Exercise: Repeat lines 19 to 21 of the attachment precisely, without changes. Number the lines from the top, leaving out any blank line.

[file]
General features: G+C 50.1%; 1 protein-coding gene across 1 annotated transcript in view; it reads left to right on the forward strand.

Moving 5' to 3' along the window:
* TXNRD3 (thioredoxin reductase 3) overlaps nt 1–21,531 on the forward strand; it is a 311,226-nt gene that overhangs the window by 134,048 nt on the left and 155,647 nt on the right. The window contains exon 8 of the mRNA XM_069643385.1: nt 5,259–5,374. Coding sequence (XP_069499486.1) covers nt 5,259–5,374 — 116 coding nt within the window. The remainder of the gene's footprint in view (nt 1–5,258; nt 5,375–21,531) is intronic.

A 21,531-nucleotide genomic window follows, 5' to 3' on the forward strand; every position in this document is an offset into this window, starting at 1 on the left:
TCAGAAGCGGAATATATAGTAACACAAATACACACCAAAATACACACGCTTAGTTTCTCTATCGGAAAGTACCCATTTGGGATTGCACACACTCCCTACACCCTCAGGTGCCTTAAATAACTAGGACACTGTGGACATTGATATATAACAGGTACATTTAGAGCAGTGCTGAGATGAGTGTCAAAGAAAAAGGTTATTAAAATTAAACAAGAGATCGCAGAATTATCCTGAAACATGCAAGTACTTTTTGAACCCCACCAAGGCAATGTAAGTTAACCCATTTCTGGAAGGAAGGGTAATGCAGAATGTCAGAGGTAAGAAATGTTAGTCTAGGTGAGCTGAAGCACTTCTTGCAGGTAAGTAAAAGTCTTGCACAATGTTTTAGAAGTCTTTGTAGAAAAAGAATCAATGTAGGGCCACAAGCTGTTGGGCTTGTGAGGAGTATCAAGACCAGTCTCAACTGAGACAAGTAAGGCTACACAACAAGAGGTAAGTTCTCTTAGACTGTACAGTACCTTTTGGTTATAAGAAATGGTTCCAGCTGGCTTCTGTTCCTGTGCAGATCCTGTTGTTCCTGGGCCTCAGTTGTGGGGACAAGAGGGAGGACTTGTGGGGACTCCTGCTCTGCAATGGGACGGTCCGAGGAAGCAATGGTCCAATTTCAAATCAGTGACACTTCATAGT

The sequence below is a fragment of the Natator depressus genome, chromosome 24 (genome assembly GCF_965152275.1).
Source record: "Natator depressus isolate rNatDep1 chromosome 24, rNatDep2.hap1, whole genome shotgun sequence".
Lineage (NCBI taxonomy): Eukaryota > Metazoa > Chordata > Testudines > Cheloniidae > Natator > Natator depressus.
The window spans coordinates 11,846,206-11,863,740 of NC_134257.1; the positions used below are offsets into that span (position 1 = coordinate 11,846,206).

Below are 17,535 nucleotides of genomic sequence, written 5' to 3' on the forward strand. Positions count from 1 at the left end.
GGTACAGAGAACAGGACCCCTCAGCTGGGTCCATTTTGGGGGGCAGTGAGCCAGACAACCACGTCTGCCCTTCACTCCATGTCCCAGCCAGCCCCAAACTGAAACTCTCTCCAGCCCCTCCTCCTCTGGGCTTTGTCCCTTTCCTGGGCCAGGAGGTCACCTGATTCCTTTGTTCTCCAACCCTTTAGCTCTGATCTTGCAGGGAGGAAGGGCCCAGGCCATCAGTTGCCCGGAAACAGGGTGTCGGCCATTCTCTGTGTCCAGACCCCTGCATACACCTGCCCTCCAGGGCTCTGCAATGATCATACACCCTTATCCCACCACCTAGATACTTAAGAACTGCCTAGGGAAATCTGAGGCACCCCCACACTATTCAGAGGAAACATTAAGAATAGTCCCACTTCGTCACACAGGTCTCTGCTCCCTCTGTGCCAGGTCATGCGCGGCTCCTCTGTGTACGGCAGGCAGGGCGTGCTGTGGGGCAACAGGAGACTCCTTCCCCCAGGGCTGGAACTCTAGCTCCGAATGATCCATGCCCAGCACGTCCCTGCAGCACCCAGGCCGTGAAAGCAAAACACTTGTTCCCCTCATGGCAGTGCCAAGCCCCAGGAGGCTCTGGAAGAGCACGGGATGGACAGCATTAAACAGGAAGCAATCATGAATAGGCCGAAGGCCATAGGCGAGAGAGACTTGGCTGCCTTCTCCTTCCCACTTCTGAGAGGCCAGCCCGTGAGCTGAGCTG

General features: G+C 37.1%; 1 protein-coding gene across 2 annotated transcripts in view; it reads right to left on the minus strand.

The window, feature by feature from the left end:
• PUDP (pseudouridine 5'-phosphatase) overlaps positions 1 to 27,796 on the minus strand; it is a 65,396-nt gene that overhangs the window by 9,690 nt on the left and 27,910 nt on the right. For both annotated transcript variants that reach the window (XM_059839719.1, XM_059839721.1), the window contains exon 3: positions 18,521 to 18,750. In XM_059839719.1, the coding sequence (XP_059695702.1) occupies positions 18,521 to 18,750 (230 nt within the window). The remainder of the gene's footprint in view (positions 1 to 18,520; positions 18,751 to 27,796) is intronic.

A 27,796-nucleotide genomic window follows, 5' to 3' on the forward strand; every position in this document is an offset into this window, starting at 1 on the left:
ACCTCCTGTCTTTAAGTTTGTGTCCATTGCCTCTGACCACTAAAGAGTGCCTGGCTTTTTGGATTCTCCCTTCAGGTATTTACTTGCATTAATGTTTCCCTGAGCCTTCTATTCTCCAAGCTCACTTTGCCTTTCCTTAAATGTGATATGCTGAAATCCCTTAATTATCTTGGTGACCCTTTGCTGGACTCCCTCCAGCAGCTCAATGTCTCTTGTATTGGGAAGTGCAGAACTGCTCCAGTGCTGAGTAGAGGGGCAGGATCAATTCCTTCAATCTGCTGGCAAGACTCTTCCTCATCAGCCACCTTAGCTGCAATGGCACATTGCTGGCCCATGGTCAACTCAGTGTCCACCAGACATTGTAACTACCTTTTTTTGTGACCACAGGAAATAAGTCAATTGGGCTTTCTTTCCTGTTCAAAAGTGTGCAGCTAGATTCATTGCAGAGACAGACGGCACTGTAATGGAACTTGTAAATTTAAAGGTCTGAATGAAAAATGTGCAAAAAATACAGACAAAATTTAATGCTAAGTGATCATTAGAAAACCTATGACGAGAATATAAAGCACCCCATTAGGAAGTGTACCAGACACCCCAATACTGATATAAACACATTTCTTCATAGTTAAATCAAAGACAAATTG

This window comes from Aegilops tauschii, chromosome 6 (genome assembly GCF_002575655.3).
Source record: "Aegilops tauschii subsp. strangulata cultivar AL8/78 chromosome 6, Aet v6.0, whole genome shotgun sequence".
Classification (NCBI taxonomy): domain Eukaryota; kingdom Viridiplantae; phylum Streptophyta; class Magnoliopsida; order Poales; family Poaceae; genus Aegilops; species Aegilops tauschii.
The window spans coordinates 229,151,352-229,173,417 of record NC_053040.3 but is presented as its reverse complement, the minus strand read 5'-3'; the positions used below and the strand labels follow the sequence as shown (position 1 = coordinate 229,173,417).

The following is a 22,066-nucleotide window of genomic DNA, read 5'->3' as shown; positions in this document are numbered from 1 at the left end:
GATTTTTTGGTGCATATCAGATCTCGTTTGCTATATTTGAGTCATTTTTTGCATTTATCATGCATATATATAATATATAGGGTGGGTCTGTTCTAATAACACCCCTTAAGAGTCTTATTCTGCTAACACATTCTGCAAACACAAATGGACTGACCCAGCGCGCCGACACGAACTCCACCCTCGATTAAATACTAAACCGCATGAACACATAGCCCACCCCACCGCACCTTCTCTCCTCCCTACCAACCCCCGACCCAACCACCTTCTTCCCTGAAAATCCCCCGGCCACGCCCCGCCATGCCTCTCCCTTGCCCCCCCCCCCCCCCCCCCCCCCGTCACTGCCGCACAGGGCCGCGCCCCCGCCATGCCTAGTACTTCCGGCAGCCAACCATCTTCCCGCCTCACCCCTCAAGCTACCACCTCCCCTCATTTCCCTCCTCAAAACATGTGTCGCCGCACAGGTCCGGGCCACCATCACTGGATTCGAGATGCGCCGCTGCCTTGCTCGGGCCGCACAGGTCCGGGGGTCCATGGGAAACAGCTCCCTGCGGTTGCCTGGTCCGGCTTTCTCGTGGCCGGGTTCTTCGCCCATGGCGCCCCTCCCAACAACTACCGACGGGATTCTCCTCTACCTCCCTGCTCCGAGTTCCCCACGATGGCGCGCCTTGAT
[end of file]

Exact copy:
Classification (NCBI taxonomy): domain Eukaryota; kingdom Viridiplantae; phylum Streptophyta; class Magnoliopsida; order Poales; family Poaceae; genus Aegilops; species Aegilops tauschii.
The window spans coordinates 229,151,352-229,173,417 of record NC_053040.3 but is presented as its reverse complement, the minus strand read 5'-3'; the positions used below and the strand labels follow the sequence as shown (position 1 = coordinate 229,173,417).

The following is a 22,066-nucleotide window of genomic DNA, read 5'->3' as shown; positions in this document are numbered from 1 at the left end: